The Atlantic on al-Zarqawi

This is the item from Wonkette today parsing the implications of recent events in Iraq.

You know who the real winner is now that al-Zarqawi’s gone? The people of Iraq? No, they’re pretty much still screwed. It’s the editors of The Atlantic, who have a huge Zarqawi profile in their July/August issue, conveniently added to the website yesterday. Abu Musab al-Zarqari: Terrorist mastermind, total idiot.

I just took time out to read the extensive and impressive Atlantic profile by Mary Anne Weaver and several points are hammered home.

1) There is no love lost between al-Zarqawi and bin Laden and never has been. Here's a tidbit from the piece.

In December 1999, al-Zarqawi crossed the border into Afghanistan, and later that month he and bin Laden met at the Government Guest House in the southern city of Kandahar, the de facto capital of the ruling Taliban. As they sat facing each other across the receiving room, a former Israeli intelligence official told me, “it was loathing at first sight.”

2) A life-long thug, al-Zarqawi's image as omnipotent leader of the Iraqi insurgency was something of a U.S. creation. Here's what a former Jordanian intelligence official told Weaver.

“The Americans have been patently stupid in all of this. They’ve blown Zarqawi so out of proportion that, of course, his prestige has grown. And as a result, sleeper cells from all over Europe are coming to join him now.” He paused for a moment, then said, “Your government is creating a self-fulfilling prophecy.”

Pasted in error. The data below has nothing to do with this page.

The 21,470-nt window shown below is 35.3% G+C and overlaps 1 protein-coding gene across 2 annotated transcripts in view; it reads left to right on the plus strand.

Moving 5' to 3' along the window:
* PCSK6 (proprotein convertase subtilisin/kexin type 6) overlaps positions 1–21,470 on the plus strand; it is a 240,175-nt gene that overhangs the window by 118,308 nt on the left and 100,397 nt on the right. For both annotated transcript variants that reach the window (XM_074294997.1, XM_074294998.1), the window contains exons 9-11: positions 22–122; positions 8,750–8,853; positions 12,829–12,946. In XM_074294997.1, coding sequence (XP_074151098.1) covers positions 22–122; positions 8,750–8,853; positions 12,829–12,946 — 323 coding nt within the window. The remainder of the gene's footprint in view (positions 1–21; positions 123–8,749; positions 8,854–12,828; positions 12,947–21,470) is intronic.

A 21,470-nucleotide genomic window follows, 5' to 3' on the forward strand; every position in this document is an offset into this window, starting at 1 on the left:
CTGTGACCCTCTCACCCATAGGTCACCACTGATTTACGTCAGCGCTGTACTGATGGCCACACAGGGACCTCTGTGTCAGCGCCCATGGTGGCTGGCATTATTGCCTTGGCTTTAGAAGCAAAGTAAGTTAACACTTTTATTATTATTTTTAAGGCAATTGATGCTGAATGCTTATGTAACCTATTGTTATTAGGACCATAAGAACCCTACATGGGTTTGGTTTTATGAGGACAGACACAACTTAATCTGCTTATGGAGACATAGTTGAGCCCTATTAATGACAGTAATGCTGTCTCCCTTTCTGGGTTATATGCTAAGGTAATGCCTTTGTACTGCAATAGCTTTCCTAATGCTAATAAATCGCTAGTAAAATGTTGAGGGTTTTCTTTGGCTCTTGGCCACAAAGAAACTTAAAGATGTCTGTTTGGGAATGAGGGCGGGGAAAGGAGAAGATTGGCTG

Western and Israeli diplomats to whom I spoke share this view—and this past April, The Washington Post reported on Pentagon documents that detailed a U.S. military propaganda campaign to inflate al-Zarqawi’s importance. Then, the following month, the military appeared to attempt to reverse field and portray al-Zarqawi as an incompetent who could not even handle a gun. But by then his image in the Muslim world was set.

3) It would perhaps be a mistake to over-inflate the impact of his death on the insurgency. Here's another excerpt from the Atlantic.

Before leaving Amman, I had asked the high-level Jordanian intelligence official with whom I met whether al-Zarqawi, in his view, was a potential challenger to Osama bin Laden.

“Not at all,” he replied. “Zarqawi had the ambition to become what he has, but whatever happens, even if he becomes the most popular figure in Iraq, he can never go against the symbolism that bin Laden represents. If Zarqawi is captured or killed tomorrow, the Iraqi insurgency will go on. There is no such thing as ‘Zarqawism.’ What Zarqawi is will die with him.

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